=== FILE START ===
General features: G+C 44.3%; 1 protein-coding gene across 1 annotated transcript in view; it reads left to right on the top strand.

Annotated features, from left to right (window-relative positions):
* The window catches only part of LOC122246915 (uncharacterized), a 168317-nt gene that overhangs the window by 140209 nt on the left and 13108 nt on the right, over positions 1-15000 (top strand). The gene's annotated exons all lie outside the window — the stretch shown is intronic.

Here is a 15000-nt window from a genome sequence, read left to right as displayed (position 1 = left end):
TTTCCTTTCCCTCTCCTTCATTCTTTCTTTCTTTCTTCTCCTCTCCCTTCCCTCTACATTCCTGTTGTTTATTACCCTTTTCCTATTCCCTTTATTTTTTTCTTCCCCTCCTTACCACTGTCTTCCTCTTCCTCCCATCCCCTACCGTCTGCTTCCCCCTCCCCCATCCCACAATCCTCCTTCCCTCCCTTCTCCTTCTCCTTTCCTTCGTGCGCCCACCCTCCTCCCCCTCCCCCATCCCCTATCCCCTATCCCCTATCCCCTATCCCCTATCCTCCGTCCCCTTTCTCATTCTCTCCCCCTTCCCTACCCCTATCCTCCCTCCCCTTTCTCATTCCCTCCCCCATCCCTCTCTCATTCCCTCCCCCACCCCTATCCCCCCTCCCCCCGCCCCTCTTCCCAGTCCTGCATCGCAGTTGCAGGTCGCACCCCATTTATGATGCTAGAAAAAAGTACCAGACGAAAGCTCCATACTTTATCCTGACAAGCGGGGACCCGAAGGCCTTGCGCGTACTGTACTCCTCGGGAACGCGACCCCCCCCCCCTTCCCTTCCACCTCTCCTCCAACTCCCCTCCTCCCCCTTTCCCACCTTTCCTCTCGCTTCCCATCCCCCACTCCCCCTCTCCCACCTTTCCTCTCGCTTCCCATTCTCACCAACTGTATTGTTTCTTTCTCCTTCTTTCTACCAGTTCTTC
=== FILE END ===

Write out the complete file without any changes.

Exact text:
General features: G+C 44.3%; 1 protein-coding gene across 1 annotated transcript in view; it reads left to right on the top strand.

Annotated features, from left to right (window-relative positions):
* The window catches only part of LOC122246915 (uncharacterized), a 168317-nt gene that overhangs the window by 140209 nt on the left and 13108 nt on the right, over positions 1-15000 (top strand). The gene's annotated exons all lie outside the window — the stretch shown is intronic.

Here is a 15000-nt window from a genome sequence, read left to right as displayed (position 1 = left end):
TTTCCTTTCCCTCTCCTTCATTCTTTCTTTCTTTCTTCTCCTCTCCCTTCCCTCTACATTCCTGTTGTTTATTACCCTTTTCCTATTCCCTTTATTTTTTTCTTCCCCTCCTTACCACTGTCTTCCTCTTCCTCCCATCCCCTACCGTCTGCTTCCCCCTCCCCCATCCCACAATCCTCCTTCCCTCCCTTCTCCTTCTCCTTTCCTTCGTGCGCCCACCCTCCTCCCCCTCCCCCATCCCCTATCCCCTATCCCCTATCCCCTATCCCCTATCCTCCGTCCCCTTTCTCATTCTCTCCCCCTTCCCTACCCCTATCCTCCCTCCCCTTTCTCATTCCCTCCCCCATCCCTCTCTCATTCCCTCCCCCACCCCTATCCCCCCTCCCCCCGCCCCTCTTCCCAGTCCTGCATCGCAGTTGCAGGTCGCACCCCATTTATGATGCTAGAAAAAAGTACCAGACGAAAGCTCCATACTTTATCCTGACAAGCGGGGACCCGAAGGCCTTGCGCGTACTGTACTCCTCGGGAACGCGACCCCCCCCCCCTTCCCTTCCACCTCTCCTCCAACTCCCCTCCTCCCCCTTTCCCACCTTTCCTCTCGCTTCCCATCCCCCACTCCCCCTCTCCCACCTTTCCTCTCGCTTCCCATTCTCACCAACTGTATTGTTTCTTTCTCCTTCTTTCTACCAGTTCTTC